Love is Blind season 1 review: Netflix dating series is difficult to put down Is love actually blind?

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Summary

Netflix series Love is Blind season 1 is a surprise hit in the platform’s reality catalog with its intriguing approach to dating that inevitably leads to a quick marriage.

Netflix series Love is Blind season 1 will be released on the platform on February 13, 2020 — add it to your list now.


To quickly jump into the concept, Netflix reality dating show Love is Blind houses single men and women on either side of the house, all in the age range of late-20s to early-30s. Every day, the singles enter pods and they experience a date — neither the man or woman can see each other. They all have to choose someone they would like to marry, and once chosen and the proposal is accepted, they are allowed to see each other and start their journey of engagement all the way up to their wedding day. The process of pod dating to the wedding is around 40 days.

I tried very hard to be skeptical, and I tried especially hard to convince myself that I did not like this Netflix series, but there is something about this social dating experiment that perked my interest. It does not feel cheesy or overdone, and the participants do not come across as “fame-seeking”. The way the participants talk about the prospect of marriage and “finding the one” seems genuine and serious. It’s not like Love Island, where the formula is incredibly superficial and often game-playing; for a start, the participants in Love is Blind cannot even see each other — it rules out the shallow aspect.

There is a Big Brother aspect to the concept; when the men and women finish with their dates in the pods, they often go back to their side of the house and discuss their experiences. Drama is sometimes around the corner, but it’s not every scene where sparks are flying. The creators, Nick And Vanessa Lachey, who are a married couple themselves, evidently wanted to take this experiment seriously and move away from the scripted reality that often glazes our screens.

I’d harbor a guess that certain audiences will raise their eyebrows at Love is Blind season 1 and I would not blame them. Surely it is unachievable to fall in love with someone and want to marry them in a matter of days after only speaking to them through a wall? This pondered my mind many times, but then I decided to lower my cynicism slightly — in the social environment the participants are living in, there is a high possibility that these scenarios could happen.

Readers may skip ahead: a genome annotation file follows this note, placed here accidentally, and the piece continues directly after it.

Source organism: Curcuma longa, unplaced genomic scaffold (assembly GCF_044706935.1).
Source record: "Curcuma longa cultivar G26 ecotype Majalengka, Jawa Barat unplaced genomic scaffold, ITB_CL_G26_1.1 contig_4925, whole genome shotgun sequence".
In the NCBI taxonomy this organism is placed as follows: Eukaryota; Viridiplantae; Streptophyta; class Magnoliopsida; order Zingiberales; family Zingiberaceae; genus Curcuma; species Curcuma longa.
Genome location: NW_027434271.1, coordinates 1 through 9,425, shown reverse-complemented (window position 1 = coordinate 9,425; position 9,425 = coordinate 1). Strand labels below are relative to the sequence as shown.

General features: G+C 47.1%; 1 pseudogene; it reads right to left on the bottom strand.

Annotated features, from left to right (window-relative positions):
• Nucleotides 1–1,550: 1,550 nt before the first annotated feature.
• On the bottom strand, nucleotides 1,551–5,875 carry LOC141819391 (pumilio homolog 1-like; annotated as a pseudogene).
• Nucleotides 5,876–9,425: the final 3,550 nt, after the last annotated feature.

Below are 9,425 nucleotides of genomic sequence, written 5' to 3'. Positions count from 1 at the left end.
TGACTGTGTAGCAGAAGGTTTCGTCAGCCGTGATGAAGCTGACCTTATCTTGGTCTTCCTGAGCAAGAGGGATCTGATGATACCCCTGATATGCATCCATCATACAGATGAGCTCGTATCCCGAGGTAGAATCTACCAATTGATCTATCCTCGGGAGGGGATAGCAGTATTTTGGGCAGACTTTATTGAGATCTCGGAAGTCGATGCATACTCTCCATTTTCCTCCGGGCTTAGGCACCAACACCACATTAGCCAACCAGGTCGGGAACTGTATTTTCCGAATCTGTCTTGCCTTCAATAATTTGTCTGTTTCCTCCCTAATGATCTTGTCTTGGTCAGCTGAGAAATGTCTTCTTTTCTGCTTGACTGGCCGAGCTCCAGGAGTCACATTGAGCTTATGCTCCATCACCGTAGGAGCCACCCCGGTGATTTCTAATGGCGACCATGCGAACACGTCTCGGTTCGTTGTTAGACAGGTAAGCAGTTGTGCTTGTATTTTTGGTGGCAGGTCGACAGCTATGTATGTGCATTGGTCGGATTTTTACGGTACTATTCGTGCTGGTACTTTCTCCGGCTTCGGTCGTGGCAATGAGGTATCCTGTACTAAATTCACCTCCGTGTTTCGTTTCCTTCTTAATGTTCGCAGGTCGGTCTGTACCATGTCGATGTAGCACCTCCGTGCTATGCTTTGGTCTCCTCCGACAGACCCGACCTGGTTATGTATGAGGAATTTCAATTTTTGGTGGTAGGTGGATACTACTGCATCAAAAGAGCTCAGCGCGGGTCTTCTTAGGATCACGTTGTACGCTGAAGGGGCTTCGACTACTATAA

Indirectly related; Netflix’s Love is Blind reminded me of my travels in America, whereby I was employed at a seaside hotel in Cape Cod. The environment I was in meant I was with the same people every single day at such a fast pace — friendships formed extremely quickly and it quickly felt like a family within a matter of weeks. We were all shacked up in employee housing and they were my social, work and family life all rolled up into one closed environment near the beach. We had no choice but to form connections, we did not have the luxury of months or years to get to know each other.

Love is Blind is similar; the participants are housed in an environment that is intense and the only focus is to enter these pods and figure each other out — when that is your only focus and routine in a small social environment, then you can start to believe that the dating experiment is believable.

I say this with a surprised tone as I usually dislike reality dating shows, but I would highly recommend Love is Blind season 1.


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Daniel Hart

Daniel Hart is the Co-Founder of Ready Steady Cut and has operated as Editor-in-Chief since 2017.

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